Scientists discover a sensing system that amplifies fluorescent signals and traces their chemical signatures in hard-to-detect nitro-based explosives
A team from Sookmyung Women’s University has found that fluorescence indicator displacement assays, which use optical emission-based molecular sensors to detect explosives, made of perylenediimide derivatives can identify nitro-based explosives with negligible fluorescent activity by amplifying it and tracing their chemical signatures. Published in the Journal of the American Chemical Society, this research will help in military operations, homeland security, and environmental and personal health risk assessment to save lives and property.
Much of contemporary history is wrought with instances of the use of explosives. While the first impression about them might be negative, they are actually regularly used for productive purposes, like in the mining and construction industries. Nevertheless, their improper use or misuse can lead to devastating consequences. One sobering example is the recent explosion of tons of nitrate at the Port of Beirut, Lebanon, killing at least 200 and injuring thousands.
In Lebanon, the authorities happened to be aware of the presence of the explosives. In most cases, however, explosives are hidden and harder to detect, necessitating effective explosive detection technologies for the functioning of military operations, homeland security, and environmental and personal health risk assessment.
A common detection technology involves molecular sensors with “optical emissions,” which show a visual indicator of the presence of explosives. Of these sensors, the most common are of the fluorescence “turn-off” type, which means that they reduce their light emission when in the presence of explosives. Unfortunately, these sensors show only a simple monotonic decrease in the emission intensity.
A global cross-institutional study led by Associate Professor of Chemistry Jung Su Park from Sookmyung Women’s University in South Korea, sought to establish alternatives. “Turn-on’ fluorescence systems, unlike their turn-off counterparts, increase light emission when in contact with explosives, have higher sensitivity, better selectivity, easier readout, and more accurate measurements of targeted explosive concentrations, are thus the need of the hour,” reports Prof Park.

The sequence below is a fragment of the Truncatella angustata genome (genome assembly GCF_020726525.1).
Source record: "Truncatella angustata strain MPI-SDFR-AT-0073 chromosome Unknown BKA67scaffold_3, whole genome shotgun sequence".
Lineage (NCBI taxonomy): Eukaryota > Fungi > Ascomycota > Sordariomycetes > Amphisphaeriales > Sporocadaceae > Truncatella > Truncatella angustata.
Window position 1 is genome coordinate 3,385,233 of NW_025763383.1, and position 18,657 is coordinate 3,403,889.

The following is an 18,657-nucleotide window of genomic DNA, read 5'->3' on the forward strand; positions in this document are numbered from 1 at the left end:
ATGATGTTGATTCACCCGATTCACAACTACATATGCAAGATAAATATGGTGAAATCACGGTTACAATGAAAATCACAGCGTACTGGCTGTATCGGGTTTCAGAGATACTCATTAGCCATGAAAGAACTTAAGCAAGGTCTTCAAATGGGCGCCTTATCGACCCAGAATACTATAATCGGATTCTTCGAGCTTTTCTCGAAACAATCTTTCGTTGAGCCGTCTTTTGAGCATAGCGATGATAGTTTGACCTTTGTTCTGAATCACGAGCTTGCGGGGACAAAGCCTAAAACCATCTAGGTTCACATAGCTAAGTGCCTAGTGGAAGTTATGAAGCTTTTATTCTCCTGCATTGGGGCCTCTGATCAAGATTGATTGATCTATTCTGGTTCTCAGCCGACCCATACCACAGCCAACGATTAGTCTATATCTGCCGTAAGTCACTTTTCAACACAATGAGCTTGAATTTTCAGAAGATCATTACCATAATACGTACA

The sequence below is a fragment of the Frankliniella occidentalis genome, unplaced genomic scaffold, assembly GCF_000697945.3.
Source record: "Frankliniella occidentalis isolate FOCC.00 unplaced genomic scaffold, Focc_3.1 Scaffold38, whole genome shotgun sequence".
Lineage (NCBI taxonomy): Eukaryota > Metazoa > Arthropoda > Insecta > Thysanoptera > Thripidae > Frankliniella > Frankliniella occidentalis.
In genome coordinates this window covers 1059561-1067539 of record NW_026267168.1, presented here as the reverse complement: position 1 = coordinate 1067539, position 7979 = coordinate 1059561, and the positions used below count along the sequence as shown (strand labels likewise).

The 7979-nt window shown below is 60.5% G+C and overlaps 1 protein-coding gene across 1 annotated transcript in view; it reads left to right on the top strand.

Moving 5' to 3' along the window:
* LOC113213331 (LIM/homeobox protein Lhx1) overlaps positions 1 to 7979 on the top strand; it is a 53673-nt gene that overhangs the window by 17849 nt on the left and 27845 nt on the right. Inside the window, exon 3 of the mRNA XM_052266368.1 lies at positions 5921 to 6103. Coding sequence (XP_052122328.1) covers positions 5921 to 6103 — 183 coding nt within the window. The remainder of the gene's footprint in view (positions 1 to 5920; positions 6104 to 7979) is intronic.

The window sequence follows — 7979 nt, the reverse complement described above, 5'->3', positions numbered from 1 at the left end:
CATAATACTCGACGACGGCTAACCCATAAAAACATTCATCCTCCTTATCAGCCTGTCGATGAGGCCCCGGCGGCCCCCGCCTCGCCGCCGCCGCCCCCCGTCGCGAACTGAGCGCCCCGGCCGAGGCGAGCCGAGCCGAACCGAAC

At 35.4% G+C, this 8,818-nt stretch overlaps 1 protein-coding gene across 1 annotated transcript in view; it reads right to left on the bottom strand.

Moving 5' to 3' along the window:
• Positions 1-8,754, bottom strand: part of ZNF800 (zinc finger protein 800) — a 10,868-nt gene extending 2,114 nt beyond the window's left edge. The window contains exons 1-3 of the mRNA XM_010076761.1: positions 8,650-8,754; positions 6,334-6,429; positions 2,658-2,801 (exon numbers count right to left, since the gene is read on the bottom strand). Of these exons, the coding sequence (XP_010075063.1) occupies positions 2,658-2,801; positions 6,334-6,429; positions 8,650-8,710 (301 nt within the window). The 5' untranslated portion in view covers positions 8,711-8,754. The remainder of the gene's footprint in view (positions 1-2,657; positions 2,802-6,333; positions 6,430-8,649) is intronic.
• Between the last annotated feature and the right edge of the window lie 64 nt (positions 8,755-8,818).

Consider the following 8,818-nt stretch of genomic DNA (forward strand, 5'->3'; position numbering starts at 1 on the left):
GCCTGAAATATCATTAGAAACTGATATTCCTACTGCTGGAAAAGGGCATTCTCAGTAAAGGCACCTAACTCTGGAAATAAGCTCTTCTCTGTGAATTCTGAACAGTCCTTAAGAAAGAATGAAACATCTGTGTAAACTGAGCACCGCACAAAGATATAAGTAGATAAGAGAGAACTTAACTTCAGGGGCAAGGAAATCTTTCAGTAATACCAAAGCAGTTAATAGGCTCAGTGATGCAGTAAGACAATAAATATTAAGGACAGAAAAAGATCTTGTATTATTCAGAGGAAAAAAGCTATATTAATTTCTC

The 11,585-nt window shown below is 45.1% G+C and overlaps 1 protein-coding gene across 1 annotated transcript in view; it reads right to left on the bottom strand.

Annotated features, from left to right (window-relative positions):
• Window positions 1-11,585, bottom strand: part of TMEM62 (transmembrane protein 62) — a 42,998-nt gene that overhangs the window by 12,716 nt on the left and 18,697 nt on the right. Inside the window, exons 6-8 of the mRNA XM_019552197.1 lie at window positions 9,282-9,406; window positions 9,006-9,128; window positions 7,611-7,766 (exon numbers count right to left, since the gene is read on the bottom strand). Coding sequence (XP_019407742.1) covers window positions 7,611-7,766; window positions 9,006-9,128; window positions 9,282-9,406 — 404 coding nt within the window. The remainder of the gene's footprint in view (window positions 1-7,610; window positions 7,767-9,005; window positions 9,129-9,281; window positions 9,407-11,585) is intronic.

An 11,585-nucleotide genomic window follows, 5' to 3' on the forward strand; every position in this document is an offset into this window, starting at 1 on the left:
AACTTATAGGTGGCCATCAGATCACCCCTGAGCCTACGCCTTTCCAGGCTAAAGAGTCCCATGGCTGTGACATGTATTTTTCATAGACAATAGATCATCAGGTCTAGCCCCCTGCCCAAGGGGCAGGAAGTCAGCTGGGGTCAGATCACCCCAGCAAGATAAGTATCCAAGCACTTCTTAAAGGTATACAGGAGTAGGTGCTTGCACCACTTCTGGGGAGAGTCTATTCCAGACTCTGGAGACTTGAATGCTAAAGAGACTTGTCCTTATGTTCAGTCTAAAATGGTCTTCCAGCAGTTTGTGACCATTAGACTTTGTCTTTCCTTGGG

To address this need, the team developed a “fluorescence amplification sensor,” which emits light when in contact with nitro-based aromatic explosives and modifies its identifiable wavelength to generate specific signals according to the type of explosive. This sensor is “ratiometric,” which means that it emits two signals, one of which increases and the other decreases, as the input increases. Their findings, published in Journal of the American Chemical Society, tell us the full story.
To find out whether weak fluorescence signals could be boosted to detectable levels after being exposed to nitroaromatic compounds, the team synthesized a set of synthetic “supramolecular” ensembles containing structures with a definite number of molecules, tested them for their fluorescent responsiveness by introducing a series of di- and tri-nitroaromatic compounds, and examined the change in their fluorescence spectral characteristics.
Depending on the ensemble and explosive, they observed either a “turn-on” or a “turn-off” fluorescent response. Using these fluorophores, they then formulated fluorescence indicator “displacement assays” and found a ratiometric fluorescence enhancement, meaning that depending on the type of explosive, there were identifiable wavelength changes.
These novel ensembles thus provide easy visual identification for the detection of explosives while ensuring excellent chemical selectivity, high sensitivity, and low false alarms. “This is crucial,” suggests Prof Park, “because current molecular and supramolecular-based explosive detection fluorescence-based chemical sensors lack sensitivity, selectivity, and are particularly vulnerable to false positives.”
This is the first study to present a set of small-molecule probes that produce readily distinguishable responses for different nitroaromatic explosives via a fluorescence turn-on mechanism. The authors believe these findings can be taken a step further to provide new ensembles capable of acting as sensors for both broad classes of molecular targets and specific individual explosives. Ultimately, this invention takes us one step closer to a safer future.